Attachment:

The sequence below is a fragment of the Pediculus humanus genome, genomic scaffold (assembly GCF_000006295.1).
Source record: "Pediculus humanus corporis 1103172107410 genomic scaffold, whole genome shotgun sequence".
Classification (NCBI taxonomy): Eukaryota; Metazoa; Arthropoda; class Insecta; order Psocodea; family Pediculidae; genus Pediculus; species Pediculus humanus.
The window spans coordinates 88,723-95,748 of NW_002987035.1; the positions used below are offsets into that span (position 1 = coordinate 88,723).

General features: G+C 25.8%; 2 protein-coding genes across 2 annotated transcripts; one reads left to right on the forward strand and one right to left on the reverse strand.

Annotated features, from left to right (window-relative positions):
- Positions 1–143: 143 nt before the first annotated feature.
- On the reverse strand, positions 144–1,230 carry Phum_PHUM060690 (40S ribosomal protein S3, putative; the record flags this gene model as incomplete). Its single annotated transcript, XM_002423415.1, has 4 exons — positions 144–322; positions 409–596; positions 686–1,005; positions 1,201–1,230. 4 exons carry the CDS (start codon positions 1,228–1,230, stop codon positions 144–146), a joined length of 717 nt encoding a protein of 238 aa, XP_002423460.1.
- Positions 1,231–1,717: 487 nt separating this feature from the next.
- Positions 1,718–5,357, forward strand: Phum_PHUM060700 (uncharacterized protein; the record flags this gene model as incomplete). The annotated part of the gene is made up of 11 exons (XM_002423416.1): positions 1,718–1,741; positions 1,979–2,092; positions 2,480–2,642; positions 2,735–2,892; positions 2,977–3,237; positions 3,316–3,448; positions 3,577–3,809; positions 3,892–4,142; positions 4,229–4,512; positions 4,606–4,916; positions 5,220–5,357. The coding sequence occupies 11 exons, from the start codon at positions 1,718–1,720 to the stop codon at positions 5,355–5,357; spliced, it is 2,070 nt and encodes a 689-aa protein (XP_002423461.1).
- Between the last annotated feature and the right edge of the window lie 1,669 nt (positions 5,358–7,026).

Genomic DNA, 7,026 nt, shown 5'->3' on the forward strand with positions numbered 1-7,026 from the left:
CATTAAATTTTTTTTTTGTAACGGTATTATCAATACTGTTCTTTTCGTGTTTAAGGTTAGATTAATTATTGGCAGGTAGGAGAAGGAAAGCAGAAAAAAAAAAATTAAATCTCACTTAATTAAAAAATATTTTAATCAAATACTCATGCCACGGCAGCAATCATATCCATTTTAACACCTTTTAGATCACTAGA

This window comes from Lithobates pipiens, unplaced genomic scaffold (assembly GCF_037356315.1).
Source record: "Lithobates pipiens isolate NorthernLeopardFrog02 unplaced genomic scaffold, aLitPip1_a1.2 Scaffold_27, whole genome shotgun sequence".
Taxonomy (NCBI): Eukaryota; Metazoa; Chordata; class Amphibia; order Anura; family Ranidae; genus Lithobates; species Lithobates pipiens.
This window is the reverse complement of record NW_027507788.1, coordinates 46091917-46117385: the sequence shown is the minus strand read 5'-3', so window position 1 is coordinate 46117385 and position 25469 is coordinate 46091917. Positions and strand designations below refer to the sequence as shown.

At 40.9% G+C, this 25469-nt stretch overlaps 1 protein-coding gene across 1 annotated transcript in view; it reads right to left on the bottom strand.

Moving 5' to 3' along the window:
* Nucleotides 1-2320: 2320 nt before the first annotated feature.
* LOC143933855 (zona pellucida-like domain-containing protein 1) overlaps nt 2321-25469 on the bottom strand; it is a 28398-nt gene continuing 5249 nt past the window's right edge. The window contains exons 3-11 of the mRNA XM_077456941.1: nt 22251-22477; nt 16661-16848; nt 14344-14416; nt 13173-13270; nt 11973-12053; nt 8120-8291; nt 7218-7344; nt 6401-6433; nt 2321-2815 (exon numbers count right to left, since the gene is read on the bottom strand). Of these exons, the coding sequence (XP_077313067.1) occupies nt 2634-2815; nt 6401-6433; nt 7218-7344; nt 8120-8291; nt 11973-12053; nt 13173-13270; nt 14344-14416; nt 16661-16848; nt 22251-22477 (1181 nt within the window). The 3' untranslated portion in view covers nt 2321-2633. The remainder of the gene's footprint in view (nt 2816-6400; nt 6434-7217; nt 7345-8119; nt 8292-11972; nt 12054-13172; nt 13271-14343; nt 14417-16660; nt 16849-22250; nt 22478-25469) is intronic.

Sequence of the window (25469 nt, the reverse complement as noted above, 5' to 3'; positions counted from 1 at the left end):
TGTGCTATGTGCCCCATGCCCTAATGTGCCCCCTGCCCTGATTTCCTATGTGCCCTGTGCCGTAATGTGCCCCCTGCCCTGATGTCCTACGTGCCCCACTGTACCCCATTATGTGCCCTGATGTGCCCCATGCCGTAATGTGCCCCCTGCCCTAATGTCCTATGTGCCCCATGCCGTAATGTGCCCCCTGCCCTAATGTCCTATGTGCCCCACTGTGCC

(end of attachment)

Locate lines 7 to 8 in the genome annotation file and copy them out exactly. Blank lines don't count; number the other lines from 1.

- Positions 1–143: 143 nt before the first annotated feature.
- On the reverse strand, positions 144–1,230 carry Phum_PHUM060690 (40S ribosomal protein S3, putative; the record flags this gene model as incomplete). Its single annotated transcript, XM_002423415.1, has 4 exons — positions 144–322; positions 409–596; positions 686–1,005; positions 1,201–1,230. 4 exons carry the CDS (start codon positions 1,228–1,230, stop codon positions 144–146), a joined length of 717 nt encoding a protein of 238 aa, XP_002423460.1.